Cutaneous Biology and Endogenous Opioids: How the Skin Modulates Pain and Addiction
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CitationRobinson, Kathleen Clare. 2014. Cutaneous Biology and Endogenous Opioids: How the Skin Modulates Pain and Addiction. Doctoral dissertation, Harvard University.
AbstractThe Proopiomelanocortin gene, (POMC), produces many biologically active peptides including the endogenous opioid, β-endorphin, and the melanocortins: α-Melanocyte Stimulating Hormone, (αMSH), γMSH, βMSH and Adrenocorticotropic Hormone, (ACTH). βendorphin is released by the brain in response to stress or injury and is a potent analgesic. Melanocortins are well known for regulating pigmentation, metabolism, and cortisol levels. Additionally, opioids and melanocortins are known to have opposing actions in several settings including the regulation of pain and metabolism. The Melanocyte Stimulating Hormones are expressed in the skin where they bind the Melanocortin 1 Receptor on melanocytes and promote pigmentation. It has been reported that β-endorphin is also produced in the skin, however it was not believed to have a central effect. In this thesis I show that expression of these peptides in the skin is reflected in blood levels and affects nociception and behavior.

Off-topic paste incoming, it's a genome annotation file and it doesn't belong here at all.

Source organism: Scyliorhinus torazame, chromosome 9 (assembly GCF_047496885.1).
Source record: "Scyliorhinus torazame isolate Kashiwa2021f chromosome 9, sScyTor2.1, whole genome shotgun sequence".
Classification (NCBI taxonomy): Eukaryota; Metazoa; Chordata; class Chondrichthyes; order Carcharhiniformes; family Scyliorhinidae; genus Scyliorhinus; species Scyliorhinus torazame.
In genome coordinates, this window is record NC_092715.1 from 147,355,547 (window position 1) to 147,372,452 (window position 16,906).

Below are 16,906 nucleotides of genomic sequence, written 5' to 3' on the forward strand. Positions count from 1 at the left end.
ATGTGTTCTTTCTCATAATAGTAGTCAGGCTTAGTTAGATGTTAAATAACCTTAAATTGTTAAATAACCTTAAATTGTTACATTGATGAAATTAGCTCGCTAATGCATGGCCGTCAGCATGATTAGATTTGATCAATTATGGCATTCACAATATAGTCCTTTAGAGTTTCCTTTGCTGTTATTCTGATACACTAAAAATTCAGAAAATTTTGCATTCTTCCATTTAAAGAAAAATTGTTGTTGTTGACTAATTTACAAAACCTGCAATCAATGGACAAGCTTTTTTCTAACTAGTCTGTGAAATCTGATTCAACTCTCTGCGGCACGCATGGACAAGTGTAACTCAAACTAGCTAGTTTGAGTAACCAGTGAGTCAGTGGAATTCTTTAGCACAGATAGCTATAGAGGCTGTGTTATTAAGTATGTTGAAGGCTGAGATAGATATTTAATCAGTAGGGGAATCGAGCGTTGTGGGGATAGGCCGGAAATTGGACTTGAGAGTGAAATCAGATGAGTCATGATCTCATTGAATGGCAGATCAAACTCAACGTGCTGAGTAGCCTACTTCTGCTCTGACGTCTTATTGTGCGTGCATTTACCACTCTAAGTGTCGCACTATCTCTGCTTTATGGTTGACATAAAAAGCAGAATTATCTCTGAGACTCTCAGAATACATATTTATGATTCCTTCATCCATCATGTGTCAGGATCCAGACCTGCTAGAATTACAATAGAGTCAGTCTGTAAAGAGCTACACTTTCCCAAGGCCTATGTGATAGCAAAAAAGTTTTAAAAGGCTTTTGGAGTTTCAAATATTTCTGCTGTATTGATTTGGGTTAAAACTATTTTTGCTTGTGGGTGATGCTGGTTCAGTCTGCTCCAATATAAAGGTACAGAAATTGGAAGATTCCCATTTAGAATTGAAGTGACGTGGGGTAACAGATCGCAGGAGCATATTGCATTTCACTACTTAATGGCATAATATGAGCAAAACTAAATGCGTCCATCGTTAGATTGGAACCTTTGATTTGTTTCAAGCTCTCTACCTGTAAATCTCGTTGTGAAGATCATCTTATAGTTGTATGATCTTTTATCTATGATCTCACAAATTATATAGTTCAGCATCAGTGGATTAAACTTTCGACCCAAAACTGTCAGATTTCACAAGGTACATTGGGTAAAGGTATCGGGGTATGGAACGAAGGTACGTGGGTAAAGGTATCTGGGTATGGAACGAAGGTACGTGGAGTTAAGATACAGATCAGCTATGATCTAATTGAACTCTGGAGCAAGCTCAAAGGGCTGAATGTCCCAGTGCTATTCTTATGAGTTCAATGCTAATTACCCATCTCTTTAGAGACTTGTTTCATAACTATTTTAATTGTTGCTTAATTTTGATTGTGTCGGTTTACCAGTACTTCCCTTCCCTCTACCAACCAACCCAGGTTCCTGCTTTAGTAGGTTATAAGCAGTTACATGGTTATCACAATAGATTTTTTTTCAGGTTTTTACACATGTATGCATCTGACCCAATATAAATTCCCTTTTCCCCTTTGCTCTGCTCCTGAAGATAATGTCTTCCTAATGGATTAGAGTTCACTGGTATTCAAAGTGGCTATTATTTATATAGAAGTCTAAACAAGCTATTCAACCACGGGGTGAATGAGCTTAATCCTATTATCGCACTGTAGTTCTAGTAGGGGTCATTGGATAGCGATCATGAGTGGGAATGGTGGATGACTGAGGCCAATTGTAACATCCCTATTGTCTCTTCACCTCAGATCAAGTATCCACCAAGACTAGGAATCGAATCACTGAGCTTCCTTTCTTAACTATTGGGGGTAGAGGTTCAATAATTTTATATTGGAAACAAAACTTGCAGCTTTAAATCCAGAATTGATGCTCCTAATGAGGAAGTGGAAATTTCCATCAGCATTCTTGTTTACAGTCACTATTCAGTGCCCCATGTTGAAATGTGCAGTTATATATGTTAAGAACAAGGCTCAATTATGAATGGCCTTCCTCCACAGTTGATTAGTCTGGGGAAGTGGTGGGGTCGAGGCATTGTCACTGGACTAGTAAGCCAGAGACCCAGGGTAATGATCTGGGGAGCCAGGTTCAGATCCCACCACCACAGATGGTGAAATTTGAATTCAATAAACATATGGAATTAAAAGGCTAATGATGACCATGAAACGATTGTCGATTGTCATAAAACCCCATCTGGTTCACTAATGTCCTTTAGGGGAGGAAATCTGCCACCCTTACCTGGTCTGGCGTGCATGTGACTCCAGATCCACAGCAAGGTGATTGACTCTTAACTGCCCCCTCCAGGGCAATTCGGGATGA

Citable link to this pagehttp://nrs.harvard.edu/urn-3:HUL.InstRepos:11745708
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